December 16, 2018 – God Rejoices Over You

3rd Sunday in Advent, Year C

Readings / Lecturas

Preached at St. Catherine’s in Concrete (8:30am Sat.), Immaculate Heart of Mary in Sedro-Woolley (5:00pm), Sacred Heart in La Conner (9:30am), and St. Charles in Burlington (11:15am)



In a recent Pew survey of religiously unaffiliated people that asked why they do not claim a religion, 60% of respondents said they question a lot of religious teaching, 49% said they do not like the positions churches take on social and political issues, 41% said they do not like religious organizations, 37% said they do not believe in God, 36% said they believe religion is irrelevant to them, and 34% said they do not like religious leaders (which, for former Catholics, is usually a reference to the sex abuse scandal). When asked which of these was their most important reason for not claiming a religion, 25% said they question religious teachings, 22% said they do not believe in God, 16% cited social and political issues, 9% said that religion is irrelevant, and the other responses were negligible. [1]

Broadly speaking, we might place these responses into three different categories: one, “I disagree with religion in general” (that is, I disagree with the idea of God or the idea of revelation), two, “I disagree with the specifics” (like particular moral teachings), and, three, “I disagree with the expression” (that is, how specific churches or church people act).

However, in my experience, most of these reasons develop after someone has already rejected religion. Yes, many reasons can seem to serve as a cause: belief in God or the Bible is often presented as being in conflict with modern science; and opposition to same-sex marriage is in stark contrast to what we hear in school and on the screen; and anyone would be scandalized by the fact that our parishes can often be just as divided and petty as the world at large. But when these conflicts come up, everyone has the same choice: do I give the benefit of the doubt to my religion or to my society?

The vast majority of people today do not give the benefit of the doubt to religion, and I believe this is because they already dislike religion. When a conflict arises that allows a person to choose between two things, most people already subconsciously favor one side. So if people are subconsciously biased against religion, how can we blame them? Religion is often a matter of “you have to do this” and “don’t do that.” Religion is a nag and a bore and I totally, completely understand why someone would prefer to accept the arguments against religion, rather than to give religion a chance.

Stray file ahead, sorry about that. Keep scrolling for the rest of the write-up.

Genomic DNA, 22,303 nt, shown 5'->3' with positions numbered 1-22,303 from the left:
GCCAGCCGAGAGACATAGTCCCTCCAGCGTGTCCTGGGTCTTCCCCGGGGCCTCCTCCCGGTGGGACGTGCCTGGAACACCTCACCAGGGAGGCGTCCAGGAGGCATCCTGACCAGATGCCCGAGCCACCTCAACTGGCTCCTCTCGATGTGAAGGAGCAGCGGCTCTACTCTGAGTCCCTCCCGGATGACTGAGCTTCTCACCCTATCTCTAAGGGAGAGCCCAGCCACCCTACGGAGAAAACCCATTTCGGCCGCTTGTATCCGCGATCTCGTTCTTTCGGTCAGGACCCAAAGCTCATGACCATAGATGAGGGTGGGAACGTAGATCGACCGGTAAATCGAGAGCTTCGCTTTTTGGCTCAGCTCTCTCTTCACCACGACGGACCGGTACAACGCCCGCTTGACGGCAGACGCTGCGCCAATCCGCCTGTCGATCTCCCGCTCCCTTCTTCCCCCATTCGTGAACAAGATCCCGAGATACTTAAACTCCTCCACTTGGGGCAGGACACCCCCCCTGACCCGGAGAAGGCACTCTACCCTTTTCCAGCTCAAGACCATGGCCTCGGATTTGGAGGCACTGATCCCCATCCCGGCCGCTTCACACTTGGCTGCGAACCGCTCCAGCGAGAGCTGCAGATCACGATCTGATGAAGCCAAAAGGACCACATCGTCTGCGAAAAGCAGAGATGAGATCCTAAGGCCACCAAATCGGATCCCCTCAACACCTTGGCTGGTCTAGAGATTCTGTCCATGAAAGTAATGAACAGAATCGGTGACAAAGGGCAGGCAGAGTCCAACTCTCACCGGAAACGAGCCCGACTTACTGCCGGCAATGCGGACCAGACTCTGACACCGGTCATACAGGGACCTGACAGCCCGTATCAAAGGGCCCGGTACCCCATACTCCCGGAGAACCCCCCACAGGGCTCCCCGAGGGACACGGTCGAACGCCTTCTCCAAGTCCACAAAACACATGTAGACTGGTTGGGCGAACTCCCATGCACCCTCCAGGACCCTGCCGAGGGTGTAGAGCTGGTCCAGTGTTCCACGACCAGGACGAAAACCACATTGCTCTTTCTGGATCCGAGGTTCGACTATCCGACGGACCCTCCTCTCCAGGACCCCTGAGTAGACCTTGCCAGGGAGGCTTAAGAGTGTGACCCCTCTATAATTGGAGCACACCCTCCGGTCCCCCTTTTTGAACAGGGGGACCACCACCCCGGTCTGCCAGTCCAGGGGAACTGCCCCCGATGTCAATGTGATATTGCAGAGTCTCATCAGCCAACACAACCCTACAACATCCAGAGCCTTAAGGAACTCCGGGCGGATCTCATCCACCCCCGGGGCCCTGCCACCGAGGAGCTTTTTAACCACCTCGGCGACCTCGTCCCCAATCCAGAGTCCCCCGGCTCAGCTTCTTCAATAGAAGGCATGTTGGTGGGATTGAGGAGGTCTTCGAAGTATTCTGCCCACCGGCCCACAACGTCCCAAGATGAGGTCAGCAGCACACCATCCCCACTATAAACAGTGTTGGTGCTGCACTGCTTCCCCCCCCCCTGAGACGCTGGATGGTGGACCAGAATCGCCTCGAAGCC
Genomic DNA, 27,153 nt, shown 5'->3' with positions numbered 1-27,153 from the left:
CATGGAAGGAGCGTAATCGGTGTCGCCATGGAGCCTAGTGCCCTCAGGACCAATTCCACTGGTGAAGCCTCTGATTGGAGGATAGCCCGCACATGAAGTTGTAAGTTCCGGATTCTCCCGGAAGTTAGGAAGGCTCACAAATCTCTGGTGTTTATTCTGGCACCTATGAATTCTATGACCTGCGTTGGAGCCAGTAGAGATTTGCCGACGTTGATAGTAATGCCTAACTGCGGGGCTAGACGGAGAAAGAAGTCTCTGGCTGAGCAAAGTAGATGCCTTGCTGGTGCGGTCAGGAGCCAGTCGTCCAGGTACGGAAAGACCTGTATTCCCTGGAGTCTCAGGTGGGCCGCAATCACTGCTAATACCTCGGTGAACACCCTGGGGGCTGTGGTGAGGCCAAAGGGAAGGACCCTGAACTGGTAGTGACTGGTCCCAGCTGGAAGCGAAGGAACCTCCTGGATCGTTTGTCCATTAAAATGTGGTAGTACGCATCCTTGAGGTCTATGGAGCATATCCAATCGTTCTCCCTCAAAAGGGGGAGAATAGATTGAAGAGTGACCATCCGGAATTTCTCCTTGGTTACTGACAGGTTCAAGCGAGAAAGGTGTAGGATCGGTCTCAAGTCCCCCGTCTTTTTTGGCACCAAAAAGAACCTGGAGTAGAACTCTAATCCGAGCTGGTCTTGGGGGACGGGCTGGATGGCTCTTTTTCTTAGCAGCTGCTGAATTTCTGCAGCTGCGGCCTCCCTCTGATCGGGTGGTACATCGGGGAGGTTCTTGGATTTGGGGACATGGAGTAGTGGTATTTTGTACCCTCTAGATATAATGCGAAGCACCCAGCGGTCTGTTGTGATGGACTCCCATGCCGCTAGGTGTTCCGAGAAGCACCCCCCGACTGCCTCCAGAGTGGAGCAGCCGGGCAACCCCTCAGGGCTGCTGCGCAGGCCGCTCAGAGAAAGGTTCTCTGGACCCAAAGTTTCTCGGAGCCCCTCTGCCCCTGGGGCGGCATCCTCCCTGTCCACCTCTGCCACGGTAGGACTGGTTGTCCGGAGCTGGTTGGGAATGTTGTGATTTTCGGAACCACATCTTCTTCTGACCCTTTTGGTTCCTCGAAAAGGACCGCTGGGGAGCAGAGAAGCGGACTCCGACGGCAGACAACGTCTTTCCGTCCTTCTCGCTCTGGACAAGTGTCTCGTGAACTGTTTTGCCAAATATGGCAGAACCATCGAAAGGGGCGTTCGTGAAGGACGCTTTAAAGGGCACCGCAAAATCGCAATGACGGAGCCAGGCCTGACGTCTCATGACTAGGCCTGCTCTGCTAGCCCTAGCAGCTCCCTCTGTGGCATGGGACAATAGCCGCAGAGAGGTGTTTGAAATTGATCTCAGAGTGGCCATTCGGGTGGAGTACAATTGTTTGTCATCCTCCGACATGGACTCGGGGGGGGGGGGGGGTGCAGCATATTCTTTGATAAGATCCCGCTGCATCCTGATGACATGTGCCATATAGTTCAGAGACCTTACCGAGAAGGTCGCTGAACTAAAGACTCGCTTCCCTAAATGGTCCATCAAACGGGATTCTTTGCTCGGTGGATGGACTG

To put this more philosophically, we should remember that the word religion comes from the Latin word “to bind”. When we commit ourselves to a religion, we voluntarily choose to bind ourselves to a certain set of beliefs, teachings, and behaviors. But this seems to run contrary to freedom, one of the most important values in society today. Freedom is so valued that is oftentimes extends to encouraging teens to reject and rebel against their parents or to create their own identity without reference to culture, history, or biology. And we all feel this tension from a young age: society tells me that I should be free in all ways, but religion binds me. Religion takes away my freedom. And so, few people choose religion over freedom when they come into conflict.

Now, I cannot change the nature of religion, nor would I want to. When a church or denomination says believe whatever you want and do whatever you want, religion devolves into idle sentimentality and quickly loses its reason for existence. We are here in church because we believe deeply in something, and we know that this belief makes a demand on our lives.

I do, however, think that understanding what we believe and why it binds us is essential to combatting the factors that cause so many people to leave our church. If we can understand why what we do is important, we might realize that there are some things worth sacrificing freedom for.